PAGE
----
The Cold Fusion Chronicles
On December 6-9,1993, the Fourth International Conference on Cold Fusion took place in Hawaii, on the island of Maui. The event had all the trappings of a normal scientific meeting. At least 250 scientists took part, mostly from the United States and Japan (hence the site in Hawaii), with a sprinkling from Italy, France, Russia, China, and other countries. More than 150 scientific papers were presented, on such subjects including calorimetry (a measurement of how much something warms up when you put a given amount of heat into it), nuclear theory, materials, and so on. The founders of the field, Stanley Pons and Martin Fleischmann, were in attendance and were treated with the deference due their celebrity status. At the time, they were carrying out their research in a laboratory that Technova, a subsidiary of Toyota, had built especially for them in Nice, on the French Riviera. At the meeting, it was announced that the Japanese trade ministry, MITI, had committed $30 million over a period of four years to support research on what was delicately called “new hydrogen energy,” including cold fusion.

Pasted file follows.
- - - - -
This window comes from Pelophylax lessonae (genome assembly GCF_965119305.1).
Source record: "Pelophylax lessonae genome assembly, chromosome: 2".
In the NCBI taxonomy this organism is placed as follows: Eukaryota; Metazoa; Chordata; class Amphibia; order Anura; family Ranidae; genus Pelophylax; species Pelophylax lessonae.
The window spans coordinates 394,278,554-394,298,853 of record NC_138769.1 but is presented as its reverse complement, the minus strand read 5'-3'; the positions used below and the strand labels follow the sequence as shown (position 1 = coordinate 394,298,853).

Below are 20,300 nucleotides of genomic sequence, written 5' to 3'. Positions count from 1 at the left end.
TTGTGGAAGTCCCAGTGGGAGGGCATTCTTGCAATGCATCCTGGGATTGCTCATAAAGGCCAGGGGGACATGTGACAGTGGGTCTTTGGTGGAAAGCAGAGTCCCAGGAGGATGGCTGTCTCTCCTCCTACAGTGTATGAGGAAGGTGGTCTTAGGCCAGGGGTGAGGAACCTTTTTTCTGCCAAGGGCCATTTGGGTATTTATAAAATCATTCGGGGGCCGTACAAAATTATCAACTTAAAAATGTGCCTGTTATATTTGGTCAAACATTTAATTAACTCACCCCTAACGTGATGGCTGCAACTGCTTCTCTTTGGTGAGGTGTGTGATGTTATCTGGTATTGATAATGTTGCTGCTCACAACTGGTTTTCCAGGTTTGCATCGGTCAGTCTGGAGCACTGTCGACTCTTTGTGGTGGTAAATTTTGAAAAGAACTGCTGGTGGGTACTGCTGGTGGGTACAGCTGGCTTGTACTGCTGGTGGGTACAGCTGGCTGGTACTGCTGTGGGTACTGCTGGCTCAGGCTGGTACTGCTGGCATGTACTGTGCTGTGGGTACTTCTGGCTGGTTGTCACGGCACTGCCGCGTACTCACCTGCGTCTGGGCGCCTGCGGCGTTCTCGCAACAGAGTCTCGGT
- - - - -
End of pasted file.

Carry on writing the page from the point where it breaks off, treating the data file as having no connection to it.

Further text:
Contrary to appearances, however, this was no normal scientific conference. Cold fusion had become a pariah field, cast out by the scientific establishment. Between its practitioners and “respectable” science there was virtually no communication. Cold fusion papers were almost never published in refer-